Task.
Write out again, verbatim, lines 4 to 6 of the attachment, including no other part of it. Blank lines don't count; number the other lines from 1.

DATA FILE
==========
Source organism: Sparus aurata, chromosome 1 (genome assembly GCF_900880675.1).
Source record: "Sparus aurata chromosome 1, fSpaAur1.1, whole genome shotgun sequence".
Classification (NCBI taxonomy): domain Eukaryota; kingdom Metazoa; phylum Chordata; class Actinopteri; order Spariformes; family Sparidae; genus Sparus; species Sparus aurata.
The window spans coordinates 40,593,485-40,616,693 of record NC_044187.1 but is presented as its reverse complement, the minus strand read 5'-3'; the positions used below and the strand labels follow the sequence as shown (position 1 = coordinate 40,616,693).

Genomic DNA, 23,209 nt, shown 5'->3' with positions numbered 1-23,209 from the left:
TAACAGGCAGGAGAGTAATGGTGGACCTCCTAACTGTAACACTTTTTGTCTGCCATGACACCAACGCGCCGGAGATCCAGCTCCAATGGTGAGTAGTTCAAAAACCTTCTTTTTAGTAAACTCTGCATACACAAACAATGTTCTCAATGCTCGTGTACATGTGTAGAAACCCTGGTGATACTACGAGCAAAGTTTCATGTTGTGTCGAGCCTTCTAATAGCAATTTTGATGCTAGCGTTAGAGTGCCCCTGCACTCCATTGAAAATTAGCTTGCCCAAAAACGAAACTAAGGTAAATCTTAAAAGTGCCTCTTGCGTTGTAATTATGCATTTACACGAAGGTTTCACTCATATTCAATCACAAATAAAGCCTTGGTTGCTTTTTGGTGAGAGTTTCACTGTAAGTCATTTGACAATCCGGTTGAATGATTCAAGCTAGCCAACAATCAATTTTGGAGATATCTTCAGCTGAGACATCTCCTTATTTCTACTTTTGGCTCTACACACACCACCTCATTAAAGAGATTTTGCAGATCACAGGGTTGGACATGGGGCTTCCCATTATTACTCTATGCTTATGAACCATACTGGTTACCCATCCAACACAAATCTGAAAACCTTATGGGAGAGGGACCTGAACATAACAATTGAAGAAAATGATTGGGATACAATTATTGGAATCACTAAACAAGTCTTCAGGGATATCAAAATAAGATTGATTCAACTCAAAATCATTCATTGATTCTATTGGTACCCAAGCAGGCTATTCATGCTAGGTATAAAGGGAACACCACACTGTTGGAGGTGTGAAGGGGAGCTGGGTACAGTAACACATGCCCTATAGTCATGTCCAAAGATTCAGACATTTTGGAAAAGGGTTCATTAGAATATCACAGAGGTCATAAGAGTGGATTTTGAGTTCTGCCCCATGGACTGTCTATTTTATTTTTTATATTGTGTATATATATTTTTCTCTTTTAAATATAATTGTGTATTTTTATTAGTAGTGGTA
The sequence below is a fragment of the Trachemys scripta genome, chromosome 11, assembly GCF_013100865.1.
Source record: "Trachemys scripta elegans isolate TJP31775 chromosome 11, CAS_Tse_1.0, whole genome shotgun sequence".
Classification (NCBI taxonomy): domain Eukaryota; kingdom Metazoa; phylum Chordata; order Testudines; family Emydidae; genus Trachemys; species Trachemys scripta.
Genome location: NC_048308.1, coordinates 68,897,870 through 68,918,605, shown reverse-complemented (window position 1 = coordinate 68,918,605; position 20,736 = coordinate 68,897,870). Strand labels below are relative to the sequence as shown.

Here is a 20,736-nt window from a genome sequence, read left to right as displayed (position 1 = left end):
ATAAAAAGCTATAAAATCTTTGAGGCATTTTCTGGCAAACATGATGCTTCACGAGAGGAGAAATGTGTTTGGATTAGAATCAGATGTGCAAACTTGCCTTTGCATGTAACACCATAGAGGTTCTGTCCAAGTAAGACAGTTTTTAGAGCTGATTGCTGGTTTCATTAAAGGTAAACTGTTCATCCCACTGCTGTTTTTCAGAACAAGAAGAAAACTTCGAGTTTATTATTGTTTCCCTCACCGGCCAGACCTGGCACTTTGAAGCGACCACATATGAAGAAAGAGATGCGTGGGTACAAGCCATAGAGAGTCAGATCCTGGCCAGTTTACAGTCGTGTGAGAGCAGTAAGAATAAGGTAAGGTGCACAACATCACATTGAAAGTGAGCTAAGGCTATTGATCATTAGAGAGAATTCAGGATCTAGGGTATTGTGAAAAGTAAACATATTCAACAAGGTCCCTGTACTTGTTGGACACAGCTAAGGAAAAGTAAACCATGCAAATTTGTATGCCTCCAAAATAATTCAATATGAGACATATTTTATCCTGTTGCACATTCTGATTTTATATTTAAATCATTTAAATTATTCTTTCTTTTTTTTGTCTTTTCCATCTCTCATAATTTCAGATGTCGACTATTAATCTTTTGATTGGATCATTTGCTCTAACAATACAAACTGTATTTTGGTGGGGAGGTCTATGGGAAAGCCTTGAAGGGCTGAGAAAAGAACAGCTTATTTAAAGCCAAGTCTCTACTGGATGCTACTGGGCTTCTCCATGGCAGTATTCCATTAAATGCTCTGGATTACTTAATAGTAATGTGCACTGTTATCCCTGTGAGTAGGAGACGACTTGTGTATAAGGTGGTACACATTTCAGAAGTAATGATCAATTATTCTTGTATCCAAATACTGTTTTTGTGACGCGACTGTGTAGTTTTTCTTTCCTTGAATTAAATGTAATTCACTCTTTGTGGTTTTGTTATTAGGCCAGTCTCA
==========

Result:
The window spans coordinates 40,593,485-40,616,693 of record NC_044187.1 but is presented as its reverse complement, the minus strand read 5'-3'; the positions used below and the strand labels follow the sequence as shown (position 1 = coordinate 40,616,693).

Genomic DNA, 23,209 nt, shown 5'->3' with positions numbered 1-23,209 from the left:
TAACAGGCAGGAGAGTAATGGTGGACCTCCTAACTGTAACACTTTTTGTCTGCCATGACACCAACGCGCCGGAGATCCAGCTCCAATGGTGAGTAGTTCAAAAACCTTCTTTTTAGTAAACTCTGCATACACAAACAATGTTCTCAATGCTCGTGTACATGTGTAGAAACCCTGGTGATACTACGAGCAAAGTTTCATGTTGTGTCGAGCCTTCTAATAGCAATTTTGATGCTAGCGTTAGAGTGCCCCTGCACTCCATTGAAAATTAGCTTGCCCAAAAACGAAACTAAGGTAAATCTTAAAAGTGCCTCTTGCGTTGTAATTATGCATTTACACGAAGGTTTCACTCATATTCAATCACAAATAAAGCCTTGGTTGCTTTTTGGTGAGAGTTTCACTGTAAGTCATTTGACAATCCGGTTGAATGATTCAAGCTAGCCAACAATCAATTTTGGAGATATCTTCAGCTGAGACATCTCCTTATTTCTACTTTTGGCTCTACACACACCACCTCATTAAAGAGATTTTGCAGATCACAGGGTTGGACATGGGGCTTCCCATTATTACTCTATGCTTATGAACCATACTGGTTACCCATCCAACACAAATCTGAAAACCTTATGGGAGAGGGACCTGAACATAACAATTGAAGAAAATGATTGGGATACAATTATTGGAATCACTAAACAAGTCTTCAGGGATATCAAAATAAGATTGATTCAACTCAAAATCATTCATTGATTCTATTGGTACCCAAGCAGGCTATTCATGCTAGGTATAAAGGGAACACCACACTGTTGGAGGTGTGAAGGGGAGCTGGGTACAGTAACACATGCCCTATAGTCATGTCCAAAGATTCAGACATTTTGGAAAAGGGTTCATTAGAATATCACAGAGGTCATAAGAGTGGATTTTGAGTTCTGCCCCATGGACTGTCTATTTTATTTTTTATATTGTGTATATATATTTTTCTCTTTTAAATATAATTGTGTATTTTTATTAGTAGTGGTA